Photograph of Raymond in Tameside Local Studies and Archives Centre. Reference: Acc.3318
(L to R) Military Medal; 1939-45 Star; France and Germany Star; 1939-45 Defence Medal; 1939-45 War Medal with 'Mentioned in Despatches' oak leaf
Raymond was born on the 10th November 1919 in Chadderton, part of Oldham in Lancashire. We don't know anything about his family or his early life.
The Second World War broke out in September 1939 and Raymond joined the Army in Manchester on the 18th January 1940. We don't know whether he was conscripted or volunteered. He joined the Manchester Regiment and was given the service number 3533443.
We don't know anything about Raymond's service between 1940 and 1944. We believe he was originally assigned to the 6th Battalion of the Manchester Regiment, and stayed with this unit when it changed its name to the 1st Battalion in June 1942. This had been done because the original 1st Battalion had been captured at Singapore in February.
Raymond soon acquired the nickname 'Trapper'. This came from his excellent fieldcraft. The 1st Battalion was a mechanised machine gun battalion. It used the Vickers Machine Gun and the 4.2" Mortar to support infantry units with extra firepower. These weapons, and the vehicles that carried them, were heavy and difficult to quickly move. This meant that their best chance of survival came from not being seen. Fieldcraft included skills such as camouflage and concealment, so Raymond's abilities will have been extremely valuable to his comrades.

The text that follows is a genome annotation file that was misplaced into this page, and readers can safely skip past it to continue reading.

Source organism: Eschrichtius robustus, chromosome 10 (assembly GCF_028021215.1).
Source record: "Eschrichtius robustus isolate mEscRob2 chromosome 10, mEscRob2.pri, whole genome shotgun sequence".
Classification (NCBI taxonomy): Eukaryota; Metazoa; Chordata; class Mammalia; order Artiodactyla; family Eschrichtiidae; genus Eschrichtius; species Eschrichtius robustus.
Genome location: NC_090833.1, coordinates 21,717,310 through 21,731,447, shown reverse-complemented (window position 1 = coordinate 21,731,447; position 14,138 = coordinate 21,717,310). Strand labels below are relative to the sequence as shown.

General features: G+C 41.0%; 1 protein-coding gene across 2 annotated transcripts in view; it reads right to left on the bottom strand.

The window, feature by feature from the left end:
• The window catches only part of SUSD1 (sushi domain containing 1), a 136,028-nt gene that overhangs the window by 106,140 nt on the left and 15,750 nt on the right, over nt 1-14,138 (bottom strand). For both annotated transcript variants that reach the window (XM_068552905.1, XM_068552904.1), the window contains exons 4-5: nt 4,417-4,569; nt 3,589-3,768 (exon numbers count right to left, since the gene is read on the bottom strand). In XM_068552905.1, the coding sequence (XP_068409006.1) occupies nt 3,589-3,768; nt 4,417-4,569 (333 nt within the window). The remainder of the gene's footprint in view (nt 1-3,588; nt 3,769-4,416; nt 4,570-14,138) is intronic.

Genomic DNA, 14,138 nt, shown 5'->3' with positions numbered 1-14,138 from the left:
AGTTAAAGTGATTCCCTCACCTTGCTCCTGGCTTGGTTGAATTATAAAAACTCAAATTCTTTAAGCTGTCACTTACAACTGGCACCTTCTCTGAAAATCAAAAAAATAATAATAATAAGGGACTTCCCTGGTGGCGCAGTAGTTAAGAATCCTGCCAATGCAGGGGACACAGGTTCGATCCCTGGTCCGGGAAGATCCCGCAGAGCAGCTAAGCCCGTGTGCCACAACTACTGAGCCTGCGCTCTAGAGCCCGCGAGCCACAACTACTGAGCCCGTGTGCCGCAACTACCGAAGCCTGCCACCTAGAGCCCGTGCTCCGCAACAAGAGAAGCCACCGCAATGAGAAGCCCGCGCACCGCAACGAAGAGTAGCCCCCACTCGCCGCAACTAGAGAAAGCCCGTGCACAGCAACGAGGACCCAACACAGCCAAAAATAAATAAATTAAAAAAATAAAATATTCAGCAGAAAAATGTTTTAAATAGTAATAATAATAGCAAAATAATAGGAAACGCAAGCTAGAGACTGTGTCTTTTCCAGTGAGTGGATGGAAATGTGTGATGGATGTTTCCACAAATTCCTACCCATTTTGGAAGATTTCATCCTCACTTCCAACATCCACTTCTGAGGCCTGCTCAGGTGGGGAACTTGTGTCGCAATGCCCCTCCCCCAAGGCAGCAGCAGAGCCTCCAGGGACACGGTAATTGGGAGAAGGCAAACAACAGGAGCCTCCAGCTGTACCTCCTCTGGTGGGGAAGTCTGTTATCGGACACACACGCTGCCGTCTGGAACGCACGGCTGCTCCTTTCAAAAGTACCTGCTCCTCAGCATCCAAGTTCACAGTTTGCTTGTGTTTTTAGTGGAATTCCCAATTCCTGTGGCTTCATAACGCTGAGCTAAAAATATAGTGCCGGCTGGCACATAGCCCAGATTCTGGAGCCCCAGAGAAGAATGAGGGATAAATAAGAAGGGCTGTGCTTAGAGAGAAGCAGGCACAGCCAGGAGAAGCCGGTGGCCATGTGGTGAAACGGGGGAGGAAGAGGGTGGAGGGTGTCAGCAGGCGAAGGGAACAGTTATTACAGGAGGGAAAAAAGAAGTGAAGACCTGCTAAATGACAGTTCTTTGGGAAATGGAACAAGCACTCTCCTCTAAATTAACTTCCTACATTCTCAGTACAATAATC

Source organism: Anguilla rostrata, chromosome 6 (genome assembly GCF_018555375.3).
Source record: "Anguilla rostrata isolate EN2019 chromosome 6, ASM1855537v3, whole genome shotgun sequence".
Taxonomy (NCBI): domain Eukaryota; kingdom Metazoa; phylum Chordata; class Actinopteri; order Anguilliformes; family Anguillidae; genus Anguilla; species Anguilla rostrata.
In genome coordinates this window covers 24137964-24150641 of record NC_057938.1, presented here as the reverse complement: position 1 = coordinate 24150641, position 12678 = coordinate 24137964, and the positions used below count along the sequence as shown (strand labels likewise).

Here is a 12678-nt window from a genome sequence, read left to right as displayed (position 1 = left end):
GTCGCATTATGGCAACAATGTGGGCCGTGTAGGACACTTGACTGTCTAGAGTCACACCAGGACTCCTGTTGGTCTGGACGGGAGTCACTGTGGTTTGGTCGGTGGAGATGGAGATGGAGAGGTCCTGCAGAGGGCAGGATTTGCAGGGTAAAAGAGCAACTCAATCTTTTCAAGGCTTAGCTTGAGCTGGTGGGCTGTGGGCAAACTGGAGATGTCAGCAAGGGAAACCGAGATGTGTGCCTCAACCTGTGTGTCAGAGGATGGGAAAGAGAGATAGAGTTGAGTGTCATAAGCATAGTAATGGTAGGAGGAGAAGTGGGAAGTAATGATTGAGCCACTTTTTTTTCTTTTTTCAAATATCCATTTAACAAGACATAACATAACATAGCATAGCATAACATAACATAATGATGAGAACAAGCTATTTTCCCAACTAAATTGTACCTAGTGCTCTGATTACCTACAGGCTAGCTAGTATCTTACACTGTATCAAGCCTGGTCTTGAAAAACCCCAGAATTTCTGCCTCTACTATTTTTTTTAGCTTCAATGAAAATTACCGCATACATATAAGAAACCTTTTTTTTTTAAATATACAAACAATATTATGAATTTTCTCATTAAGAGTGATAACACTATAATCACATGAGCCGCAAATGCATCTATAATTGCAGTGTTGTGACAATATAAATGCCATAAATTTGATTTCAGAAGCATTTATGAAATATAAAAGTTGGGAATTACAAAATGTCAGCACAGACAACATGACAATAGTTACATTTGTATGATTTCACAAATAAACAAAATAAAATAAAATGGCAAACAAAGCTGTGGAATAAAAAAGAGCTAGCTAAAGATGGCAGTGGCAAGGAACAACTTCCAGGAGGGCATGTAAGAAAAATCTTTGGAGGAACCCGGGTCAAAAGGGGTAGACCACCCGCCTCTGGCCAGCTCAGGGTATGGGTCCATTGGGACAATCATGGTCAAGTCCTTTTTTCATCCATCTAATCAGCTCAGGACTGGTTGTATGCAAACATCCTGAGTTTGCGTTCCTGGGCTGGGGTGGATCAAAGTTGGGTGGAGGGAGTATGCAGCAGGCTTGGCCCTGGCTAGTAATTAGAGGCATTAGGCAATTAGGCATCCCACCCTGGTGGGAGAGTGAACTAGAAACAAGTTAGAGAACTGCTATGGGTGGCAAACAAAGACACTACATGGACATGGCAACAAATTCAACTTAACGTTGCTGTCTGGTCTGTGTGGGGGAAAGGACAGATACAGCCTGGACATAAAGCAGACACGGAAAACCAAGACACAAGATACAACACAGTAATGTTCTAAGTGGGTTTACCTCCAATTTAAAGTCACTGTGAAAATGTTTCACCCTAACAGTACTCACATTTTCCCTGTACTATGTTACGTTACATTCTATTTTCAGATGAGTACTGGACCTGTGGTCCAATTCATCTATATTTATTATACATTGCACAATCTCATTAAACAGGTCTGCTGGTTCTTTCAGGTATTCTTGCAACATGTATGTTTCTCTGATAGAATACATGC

The diet of Raymond's comrades also benefitted from his skills. As his obituary in the Regimental Gazette stated 'on exercise in England he could always be relied on to snare the odd rabbit'.
Between October and December 1943 Raymond married Olga Butterworth in Middleton, near Oldham. The couple made their home in nearby Rochdale. Their first child, Linda R., was born between July and September 1944. It is unlikely Raymond was there when she was born.